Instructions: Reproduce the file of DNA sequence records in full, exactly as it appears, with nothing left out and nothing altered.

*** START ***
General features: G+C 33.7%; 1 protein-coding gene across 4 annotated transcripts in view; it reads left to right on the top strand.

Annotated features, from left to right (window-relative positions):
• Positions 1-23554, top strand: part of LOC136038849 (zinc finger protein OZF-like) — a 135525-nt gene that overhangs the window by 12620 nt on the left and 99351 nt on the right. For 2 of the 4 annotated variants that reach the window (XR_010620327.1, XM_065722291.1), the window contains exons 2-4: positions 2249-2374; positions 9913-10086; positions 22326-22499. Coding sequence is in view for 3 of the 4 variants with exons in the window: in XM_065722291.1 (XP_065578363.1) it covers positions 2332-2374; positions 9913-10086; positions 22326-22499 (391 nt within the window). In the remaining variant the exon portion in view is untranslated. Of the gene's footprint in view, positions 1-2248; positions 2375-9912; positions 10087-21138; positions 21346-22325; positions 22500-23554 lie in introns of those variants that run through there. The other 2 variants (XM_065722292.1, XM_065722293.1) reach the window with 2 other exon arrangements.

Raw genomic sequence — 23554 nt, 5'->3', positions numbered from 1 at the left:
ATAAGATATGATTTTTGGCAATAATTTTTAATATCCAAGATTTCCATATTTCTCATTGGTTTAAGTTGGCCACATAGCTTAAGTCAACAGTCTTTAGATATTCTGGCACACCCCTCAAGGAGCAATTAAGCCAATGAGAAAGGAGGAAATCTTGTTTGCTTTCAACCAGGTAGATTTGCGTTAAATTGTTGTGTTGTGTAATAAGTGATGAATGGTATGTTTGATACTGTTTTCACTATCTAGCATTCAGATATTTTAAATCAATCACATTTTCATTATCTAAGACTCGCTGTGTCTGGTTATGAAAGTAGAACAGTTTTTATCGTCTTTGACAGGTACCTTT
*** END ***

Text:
General features: G+C 33.7%; 1 protein-coding gene across 4 annotated transcripts in view; it reads left to right on the top strand.

Annotated features, from left to right (window-relative positions):
• Positions 1-23554, top strand: part of LOC136038849 (zinc finger protein OZF-like) — a 135525-nt gene that overhangs the window by 12620 nt on the left and 99351 nt on the right. For 2 of the 4 annotated variants that reach the window (XR_010620327.1, XM_065722291.1), the window contains exons 2-4: positions 2249-2374; positions 9913-10086; positions 22326-22499. Coding sequence is in view for 3 of the 4 variants with exons in the window: in XM_065722291.1 (XP_065578363.1) it covers positions 2332-2374; positions 9913-10086; positions 22326-22499 (391 nt within the window). In the remaining variant the exon portion in view is untranslated. Of the gene's footprint in view, positions 1-2248; positions 2375-9912; positions 10087-21138; positions 21346-22325; positions 22500-23554 lie in introns of those variants that run through there. The other 2 variants (XM_065722292.1, XM_065722293.1) reach the window with 2 other exon arrangements.

Raw genomic sequence — 23554 nt, 5'->3', positions numbered from 1 at the left:
ATAAGATATGATTTTTGGCAATAATTTTTAATATCCAAGATTTCCATATTTCTCATTGGTTTAAGTTGGCCACATAGCTTAAGTCAACAGTCTTTAGATATTCTGGCACACCCCTCAAGGAGCAATTAAGCCAATGAGAAAGGAGGAAATCTTGTTTGCTTTCAACCAGGTAGATTTGCGTTAAATTGTTGTGTTGTGTAATAAGTGATGAATGGTATGTTTGATACTGTTTTCACTATCTAGCATTCAGATATTTTAAATCAATCACATTTTCATTATCTAAGACTCGCTGTGTCTGGTTATGAAAGTAGAACAGTTTTTATCGTCTTTGACAGGTACCTTT